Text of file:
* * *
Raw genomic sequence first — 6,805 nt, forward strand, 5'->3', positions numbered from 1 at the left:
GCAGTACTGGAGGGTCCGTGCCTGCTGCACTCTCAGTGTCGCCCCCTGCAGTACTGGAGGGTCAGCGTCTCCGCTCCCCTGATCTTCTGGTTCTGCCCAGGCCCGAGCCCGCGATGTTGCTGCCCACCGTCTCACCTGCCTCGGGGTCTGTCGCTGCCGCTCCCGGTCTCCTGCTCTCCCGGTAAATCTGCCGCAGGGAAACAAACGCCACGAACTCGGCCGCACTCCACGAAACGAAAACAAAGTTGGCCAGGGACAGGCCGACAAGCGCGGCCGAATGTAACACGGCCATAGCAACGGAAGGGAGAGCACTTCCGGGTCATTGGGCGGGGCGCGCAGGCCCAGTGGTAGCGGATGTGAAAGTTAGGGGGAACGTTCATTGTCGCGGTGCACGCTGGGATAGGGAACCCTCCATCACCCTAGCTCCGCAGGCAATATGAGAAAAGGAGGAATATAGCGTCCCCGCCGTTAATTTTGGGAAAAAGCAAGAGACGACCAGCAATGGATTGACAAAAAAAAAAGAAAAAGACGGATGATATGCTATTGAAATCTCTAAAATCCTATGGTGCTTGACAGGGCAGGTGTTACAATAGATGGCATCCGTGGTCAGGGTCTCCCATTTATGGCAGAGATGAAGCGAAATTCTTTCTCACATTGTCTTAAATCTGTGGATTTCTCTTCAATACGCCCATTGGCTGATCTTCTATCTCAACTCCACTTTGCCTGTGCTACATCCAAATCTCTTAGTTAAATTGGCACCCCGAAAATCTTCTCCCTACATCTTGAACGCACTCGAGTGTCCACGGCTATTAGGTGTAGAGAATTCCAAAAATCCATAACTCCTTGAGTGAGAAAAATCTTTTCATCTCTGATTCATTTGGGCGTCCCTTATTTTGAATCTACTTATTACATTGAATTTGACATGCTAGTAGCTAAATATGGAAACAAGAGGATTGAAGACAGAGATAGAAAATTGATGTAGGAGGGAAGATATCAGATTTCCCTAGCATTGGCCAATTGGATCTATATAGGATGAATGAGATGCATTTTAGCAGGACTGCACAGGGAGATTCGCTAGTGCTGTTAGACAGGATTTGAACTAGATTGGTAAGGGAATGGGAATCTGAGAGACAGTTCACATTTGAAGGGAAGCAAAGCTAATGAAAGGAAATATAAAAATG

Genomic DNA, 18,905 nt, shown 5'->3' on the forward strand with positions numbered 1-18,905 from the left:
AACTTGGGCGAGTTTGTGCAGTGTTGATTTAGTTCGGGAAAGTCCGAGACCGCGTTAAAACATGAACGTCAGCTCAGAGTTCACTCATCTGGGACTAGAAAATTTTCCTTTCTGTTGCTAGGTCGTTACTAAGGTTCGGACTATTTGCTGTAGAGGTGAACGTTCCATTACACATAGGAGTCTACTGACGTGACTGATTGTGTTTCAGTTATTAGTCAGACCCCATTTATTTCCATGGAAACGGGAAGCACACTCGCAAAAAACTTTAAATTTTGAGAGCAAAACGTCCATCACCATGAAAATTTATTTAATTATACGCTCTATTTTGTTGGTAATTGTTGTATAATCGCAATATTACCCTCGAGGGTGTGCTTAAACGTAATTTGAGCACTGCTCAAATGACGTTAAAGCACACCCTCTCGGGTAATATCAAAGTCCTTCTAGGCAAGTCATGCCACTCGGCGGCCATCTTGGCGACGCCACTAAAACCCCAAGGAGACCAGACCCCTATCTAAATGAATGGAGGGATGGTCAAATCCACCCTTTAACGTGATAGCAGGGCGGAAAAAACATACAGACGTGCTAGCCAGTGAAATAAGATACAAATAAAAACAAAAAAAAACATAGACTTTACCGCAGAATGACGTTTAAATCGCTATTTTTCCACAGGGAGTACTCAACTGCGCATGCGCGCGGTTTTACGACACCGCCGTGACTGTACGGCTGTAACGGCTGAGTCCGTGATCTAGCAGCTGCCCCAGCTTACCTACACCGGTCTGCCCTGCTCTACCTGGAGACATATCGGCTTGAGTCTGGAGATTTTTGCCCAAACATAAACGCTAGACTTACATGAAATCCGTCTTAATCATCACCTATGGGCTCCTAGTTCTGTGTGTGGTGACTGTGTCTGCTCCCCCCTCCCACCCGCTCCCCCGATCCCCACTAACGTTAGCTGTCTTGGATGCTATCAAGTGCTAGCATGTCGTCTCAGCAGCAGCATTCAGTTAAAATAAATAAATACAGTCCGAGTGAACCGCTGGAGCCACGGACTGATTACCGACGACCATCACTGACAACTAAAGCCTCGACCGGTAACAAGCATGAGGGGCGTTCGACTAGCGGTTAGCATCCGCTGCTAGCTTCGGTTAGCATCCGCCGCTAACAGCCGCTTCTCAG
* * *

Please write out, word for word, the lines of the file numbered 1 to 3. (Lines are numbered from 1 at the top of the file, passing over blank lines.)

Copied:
Raw genomic sequence first — 6,805 nt, forward strand, 5'->3', positions numbered from 1 at the left:
GCAGTACTGGAGGGTCCGTGCCTGCTGCACTCTCAGTGTCGCCCCCTGCAGTACTGGAGGGTCAGCGTCTCCGCTCCCCTGATCTTCTGGTTCTGCCCAGGCCCGAGCCCGCGATGTTGCTGCCCACCGTCTCACCTGCCTCGGGGTCTGTCGCTGCCGCTCCCGGTCTCCTGCTCTCCCGGTAAATCTGCCGCAGGGAAACAAACGCCACGAACTCGGCCGCACTCCACGAAACGAAAACAAAGTTGGCCAGGGACAGGCCGACAAGCGCGGCCGAATGTAACACGGCCATAGCAACGGAAGGGAGAGCACTTCCGGGTCATTGGGCGGGGCGCGCAGGCCCAGTGGTAGCGGATGTGAAAGTTAGGGGGAACGTTCATTGTCGCGGTGCACGCTGGGATAGGGAACCCTCCATCACCCTAGCTCCGCAGGCAATATGAGAAAAGGAGGAATATAGCGTCCCCGCCGTTAATTTTGGGAAAAAGCAAGAGACGACCAGCAATGGATTGACAAAAAAAAAAGAAAAAGACGGATGATATGCTATTGAAATCTCTAAAATCCTATGGTGCTTGACAGGGCAGGTGTTACAATAGATGGCATCCGTGGTCAGGGTCTCCCATTTATGGCAGAGATGAAGCGAAATTCTTTCTCACATTGTCTTAAATCTGTGGATTTCTCTTCAATACGCCCATTGGCTGATCTTCTATCTCAACTCCACTTTGCCTGTGCTACATCCAAATCTCTTAGTTAAATTGGCACCCCGAAAATCTTCTCCCTACATCTTGAACGCACTCGAGTGTCCACGGCTATTAGGTGTAGAGAATTCCAAAAATCCATAACTCCTTGAGTGAGAAAAATCTTTTCATCTCTGATTCATTTGGGCGTCCCTTATTTTGAATCTACTTATTACATTGAATTTGACATGCTAGTAGCTAAATATGGAAACAAGAGGATTGAAGACAGAGATAGAAAATTGATGTAGGAGGGAAGATATCAGATTTCCCTAGCATTGGCCAATTGGATCTATATAGGATGAATGAGATGCATTTTAGCAGGACTGCACAGGGAGATTCGCTAGTGCTGTTAGACAGGATTTGAACTAGATTGGTAAGGGAATGGGAATCTGAGAGACAGTTCACATTTGAAGGGAAGCAAAGCTAATGAAAGGAAATATAAAAATG

Genomic DNA, 18,905 nt, shown 5'->3' on the forward strand with positions numbered 1-18,905 from the left: